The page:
|ALL TERRAIN VEHICLE|
|FIRE HALL AND GARAGE|
Yesterday we attended the annual Bafield Volunteer Fire Department and Ambulance Service open house. We took a close look at all the equipment, which was polished to perfection, talked with volunteer firemen and EMTs, and ate gourmet firehouse food prepared by, who else, the firemen.
Bayfield's firemen and EMTs are an all volunteer force, highly trained and on call 24/7.
They raise money to supplement the city equipment budget with an annual raffle and other events. Area fire departments and ambulance services cooperate in combating major fires and in other emergencies, and and a helicopter service is on call for emergency flights to Duluth hospitals.
We have lived in communities with both paid and volunteer emergency services, and find them about equal in effectiveness. It is becoming more and more difficult to maintain volunteer services because of declining rural and small town populations, and one way to compensate for that factor is for communities to pay a standby and per-emergency stipend, which helps young people with seasonal or low income regular jobs to stay in the community, and is still far less of a tax burden than hiring full time personnel.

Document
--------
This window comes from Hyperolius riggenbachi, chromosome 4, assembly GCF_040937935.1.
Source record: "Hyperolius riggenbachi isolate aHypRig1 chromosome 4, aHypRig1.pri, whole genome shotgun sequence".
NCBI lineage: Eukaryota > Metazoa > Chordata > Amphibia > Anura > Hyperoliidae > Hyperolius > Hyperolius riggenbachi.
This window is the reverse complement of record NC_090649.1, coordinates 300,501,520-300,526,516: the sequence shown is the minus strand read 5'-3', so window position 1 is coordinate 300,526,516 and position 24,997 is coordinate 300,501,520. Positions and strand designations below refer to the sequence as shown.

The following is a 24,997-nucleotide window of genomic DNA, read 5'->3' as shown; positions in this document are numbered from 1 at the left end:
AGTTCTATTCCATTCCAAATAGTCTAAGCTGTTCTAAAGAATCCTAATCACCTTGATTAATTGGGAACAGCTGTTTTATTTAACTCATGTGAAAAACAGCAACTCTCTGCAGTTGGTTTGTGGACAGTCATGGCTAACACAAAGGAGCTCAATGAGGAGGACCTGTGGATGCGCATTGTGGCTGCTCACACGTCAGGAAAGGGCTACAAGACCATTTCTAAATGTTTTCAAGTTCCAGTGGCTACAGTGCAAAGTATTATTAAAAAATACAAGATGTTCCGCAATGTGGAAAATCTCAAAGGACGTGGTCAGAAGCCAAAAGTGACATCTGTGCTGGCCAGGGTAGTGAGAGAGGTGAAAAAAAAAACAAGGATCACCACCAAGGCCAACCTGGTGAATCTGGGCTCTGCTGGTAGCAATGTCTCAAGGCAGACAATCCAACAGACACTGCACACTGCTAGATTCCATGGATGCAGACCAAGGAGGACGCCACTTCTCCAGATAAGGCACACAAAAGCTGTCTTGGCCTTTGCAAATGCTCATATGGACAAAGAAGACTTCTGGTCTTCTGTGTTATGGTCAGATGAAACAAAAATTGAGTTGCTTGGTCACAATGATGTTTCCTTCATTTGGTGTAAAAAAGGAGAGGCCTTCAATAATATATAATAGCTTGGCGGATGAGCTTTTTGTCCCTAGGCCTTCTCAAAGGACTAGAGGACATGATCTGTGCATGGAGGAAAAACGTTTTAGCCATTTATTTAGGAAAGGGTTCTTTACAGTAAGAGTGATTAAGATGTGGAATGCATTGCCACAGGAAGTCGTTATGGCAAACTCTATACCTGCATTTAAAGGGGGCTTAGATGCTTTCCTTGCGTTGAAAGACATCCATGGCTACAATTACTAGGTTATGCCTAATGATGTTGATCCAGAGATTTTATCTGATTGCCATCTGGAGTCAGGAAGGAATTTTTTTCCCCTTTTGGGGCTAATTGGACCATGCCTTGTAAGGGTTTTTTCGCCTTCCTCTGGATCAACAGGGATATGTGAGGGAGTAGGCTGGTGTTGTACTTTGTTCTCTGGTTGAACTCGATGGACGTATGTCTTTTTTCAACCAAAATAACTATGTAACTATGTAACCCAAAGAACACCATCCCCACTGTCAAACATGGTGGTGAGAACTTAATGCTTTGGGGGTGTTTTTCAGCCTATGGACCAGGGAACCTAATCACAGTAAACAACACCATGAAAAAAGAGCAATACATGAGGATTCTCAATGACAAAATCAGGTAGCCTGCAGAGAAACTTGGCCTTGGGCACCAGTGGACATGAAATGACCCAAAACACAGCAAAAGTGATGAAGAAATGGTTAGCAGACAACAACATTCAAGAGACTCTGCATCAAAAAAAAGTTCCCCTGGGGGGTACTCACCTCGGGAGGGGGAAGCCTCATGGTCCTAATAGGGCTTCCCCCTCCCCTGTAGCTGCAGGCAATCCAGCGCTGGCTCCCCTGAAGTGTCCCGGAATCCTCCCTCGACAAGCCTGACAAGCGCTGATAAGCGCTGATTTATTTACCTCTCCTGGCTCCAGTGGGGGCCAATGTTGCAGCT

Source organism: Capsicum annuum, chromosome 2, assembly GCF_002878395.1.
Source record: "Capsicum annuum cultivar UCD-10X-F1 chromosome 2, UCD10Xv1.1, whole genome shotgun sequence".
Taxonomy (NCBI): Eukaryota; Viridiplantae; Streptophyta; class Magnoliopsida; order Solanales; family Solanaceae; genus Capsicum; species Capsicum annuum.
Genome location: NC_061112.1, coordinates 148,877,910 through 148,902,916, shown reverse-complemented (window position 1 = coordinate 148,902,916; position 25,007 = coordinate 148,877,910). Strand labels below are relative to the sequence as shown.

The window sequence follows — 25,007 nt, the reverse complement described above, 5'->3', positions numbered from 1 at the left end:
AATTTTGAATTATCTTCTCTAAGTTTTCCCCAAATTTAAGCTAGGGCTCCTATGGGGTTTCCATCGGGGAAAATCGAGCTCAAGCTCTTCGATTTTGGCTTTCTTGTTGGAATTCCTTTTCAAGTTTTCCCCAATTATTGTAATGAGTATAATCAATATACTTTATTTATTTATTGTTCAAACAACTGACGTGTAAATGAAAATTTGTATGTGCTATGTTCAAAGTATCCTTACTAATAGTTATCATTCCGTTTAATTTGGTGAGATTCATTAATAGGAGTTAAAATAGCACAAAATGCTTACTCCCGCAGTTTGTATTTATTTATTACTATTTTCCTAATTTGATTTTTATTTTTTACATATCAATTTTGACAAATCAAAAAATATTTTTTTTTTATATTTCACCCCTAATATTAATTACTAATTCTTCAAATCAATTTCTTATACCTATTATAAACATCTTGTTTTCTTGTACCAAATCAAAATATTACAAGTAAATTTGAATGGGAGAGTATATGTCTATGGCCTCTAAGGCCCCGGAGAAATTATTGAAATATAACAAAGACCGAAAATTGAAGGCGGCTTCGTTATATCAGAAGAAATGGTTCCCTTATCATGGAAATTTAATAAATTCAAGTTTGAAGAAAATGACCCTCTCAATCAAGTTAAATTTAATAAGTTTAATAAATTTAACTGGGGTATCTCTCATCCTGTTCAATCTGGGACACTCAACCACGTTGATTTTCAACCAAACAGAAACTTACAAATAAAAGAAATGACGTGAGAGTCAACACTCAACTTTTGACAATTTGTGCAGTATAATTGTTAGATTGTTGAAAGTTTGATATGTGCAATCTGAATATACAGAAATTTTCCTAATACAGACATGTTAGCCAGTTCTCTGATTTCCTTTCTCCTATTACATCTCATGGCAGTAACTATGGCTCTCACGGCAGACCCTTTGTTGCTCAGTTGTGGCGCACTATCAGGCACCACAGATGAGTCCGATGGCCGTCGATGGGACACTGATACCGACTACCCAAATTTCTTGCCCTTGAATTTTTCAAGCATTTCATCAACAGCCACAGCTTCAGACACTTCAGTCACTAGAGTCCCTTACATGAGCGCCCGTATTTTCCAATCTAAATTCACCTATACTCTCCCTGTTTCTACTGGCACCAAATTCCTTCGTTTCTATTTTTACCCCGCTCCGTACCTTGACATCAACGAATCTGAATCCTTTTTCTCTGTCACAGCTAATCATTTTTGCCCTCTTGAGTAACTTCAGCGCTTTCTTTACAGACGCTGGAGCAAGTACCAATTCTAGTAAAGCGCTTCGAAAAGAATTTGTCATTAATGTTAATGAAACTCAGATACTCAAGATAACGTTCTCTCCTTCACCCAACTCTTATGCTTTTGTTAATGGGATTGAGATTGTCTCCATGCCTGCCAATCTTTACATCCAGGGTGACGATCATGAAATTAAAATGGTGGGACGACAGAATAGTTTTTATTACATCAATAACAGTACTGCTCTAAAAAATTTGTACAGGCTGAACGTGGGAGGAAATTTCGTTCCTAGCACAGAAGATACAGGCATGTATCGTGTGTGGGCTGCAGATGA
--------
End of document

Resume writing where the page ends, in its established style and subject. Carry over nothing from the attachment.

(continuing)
The city of Ashland has a large enough population to support full time emergency services, but surrounding communities and the Indian reservations must rely on volunteers.
A not-so-subtle threat to volunteerism in general is over-the-top licensing and education requirements by state and federal agencies that can make it nearly impossible to recruit and train volunteers. I am told that volunteer or deputized citizen help is no longer possible for small police departments for exactly that reason.
The perfect should never become the enemy of the good.